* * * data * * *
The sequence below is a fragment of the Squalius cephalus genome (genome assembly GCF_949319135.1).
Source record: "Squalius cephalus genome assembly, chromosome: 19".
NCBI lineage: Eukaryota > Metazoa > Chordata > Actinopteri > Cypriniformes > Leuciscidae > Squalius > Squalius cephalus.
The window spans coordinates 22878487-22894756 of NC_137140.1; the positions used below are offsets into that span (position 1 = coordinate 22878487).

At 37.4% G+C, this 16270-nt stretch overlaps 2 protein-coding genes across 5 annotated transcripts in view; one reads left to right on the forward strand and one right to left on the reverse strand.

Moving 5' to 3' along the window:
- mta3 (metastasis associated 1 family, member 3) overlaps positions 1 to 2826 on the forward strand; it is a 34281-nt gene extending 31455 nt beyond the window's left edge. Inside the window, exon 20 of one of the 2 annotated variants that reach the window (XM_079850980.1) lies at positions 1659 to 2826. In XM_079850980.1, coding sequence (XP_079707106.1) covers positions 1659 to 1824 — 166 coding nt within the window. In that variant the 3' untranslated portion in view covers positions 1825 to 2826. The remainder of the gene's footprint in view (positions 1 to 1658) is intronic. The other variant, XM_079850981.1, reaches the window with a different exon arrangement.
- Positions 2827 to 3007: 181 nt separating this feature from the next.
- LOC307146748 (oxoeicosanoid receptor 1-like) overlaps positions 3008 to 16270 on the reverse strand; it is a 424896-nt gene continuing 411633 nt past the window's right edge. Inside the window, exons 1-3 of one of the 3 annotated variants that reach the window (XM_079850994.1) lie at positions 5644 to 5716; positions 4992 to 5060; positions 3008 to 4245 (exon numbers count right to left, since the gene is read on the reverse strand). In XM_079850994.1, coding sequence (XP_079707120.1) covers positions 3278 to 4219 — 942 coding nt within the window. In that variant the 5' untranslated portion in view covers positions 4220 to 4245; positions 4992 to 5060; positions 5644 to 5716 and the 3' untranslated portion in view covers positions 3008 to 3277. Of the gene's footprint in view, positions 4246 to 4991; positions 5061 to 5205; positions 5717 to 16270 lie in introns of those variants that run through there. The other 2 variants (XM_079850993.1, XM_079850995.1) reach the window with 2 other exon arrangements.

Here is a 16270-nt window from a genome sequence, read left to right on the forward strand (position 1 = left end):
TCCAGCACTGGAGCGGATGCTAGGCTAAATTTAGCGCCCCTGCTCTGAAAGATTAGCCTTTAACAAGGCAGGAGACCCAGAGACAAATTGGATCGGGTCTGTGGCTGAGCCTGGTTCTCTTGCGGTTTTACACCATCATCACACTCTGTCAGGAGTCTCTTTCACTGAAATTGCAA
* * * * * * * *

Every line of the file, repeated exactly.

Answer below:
The sequence below is a fragment of the Squalius cephalus genome (genome assembly GCF_949319135.1).
Source record: "Squalius cephalus genome assembly, chromosome: 19".
NCBI lineage: Eukaryota > Metazoa > Chordata > Actinopteri > Cypriniformes > Leuciscidae > Squalius > Squalius cephalus.
The window spans coordinates 22878487-22894756 of NC_137140.1; the positions used below are offsets into that span (position 1 = coordinate 22878487).

At 37.4% G+C, this 16270-nt stretch overlaps 2 protein-coding genes across 5 annotated transcripts in view; one reads left to right on the forward strand and one right to left on the reverse strand.

Moving 5' to 3' along the window:
- mta3 (metastasis associated 1 family, member 3) overlaps positions 1 to 2826 on the forward strand; it is a 34281-nt gene extending 31455 nt beyond the window's left edge. Inside the window, exon 20 of one of the 2 annotated variants that reach the window (XM_079850980.1) lies at positions 1659 to 2826. In XM_079850980.1, coding sequence (XP_079707106.1) covers positions 1659 to 1824 — 166 coding nt within the window. In that variant the 3' untranslated portion in view covers positions 1825 to 2826. The remainder of the gene's footprint in view (positions 1 to 1658) is intronic. The other variant, XM_079850981.1, reaches the window with a different exon arrangement.
- Positions 2827 to 3007: 181 nt separating this feature from the next.
- LOC307146748 (oxoeicosanoid receptor 1-like) overlaps positions 3008 to 16270 on the reverse strand; it is a 424896-nt gene continuing 411633 nt past the window's right edge. Inside the window, exons 1-3 of one of the 3 annotated variants that reach the window (XM_079850994.1) lie at positions 5644 to 5716; positions 4992 to 5060; positions 3008 to 4245 (exon numbers count right to left, since the gene is read on the reverse strand). In XM_079850994.1, coding sequence (XP_079707120.1) covers positions 3278 to 4219 — 942 coding nt within the window. In that variant the 5' untranslated portion in view covers positions 4220 to 4245; positions 4992 to 5060; positions 5644 to 5716 and the 3' untranslated portion in view covers positions 3008 to 3277. Of the gene's footprint in view, positions 4246 to 4991; positions 5061 to 5205; positions 5717 to 16270 lie in introns of those variants that run through there. The other 2 variants (XM_079850993.1, XM_079850995.1) reach the window with 2 other exon arrangements.

Here is a 16270-nt window from a genome sequence, read left to right on the forward strand (position 1 = left end):
TCCAGCACTGGAGCGGATGCTAGGCTAAATTTAGCGCCCCTGCTCTGAAAGATTAGCCTTTAACAAGGCAGGAGACCCAGAGACAAATTGGATCGGGTCTGTGGCTGAGCCTGGTTCTCTTGCGGTTTTACACCATCATCACACTCTGTCAGGAGTCTCTTTCACTGAAATTGCAA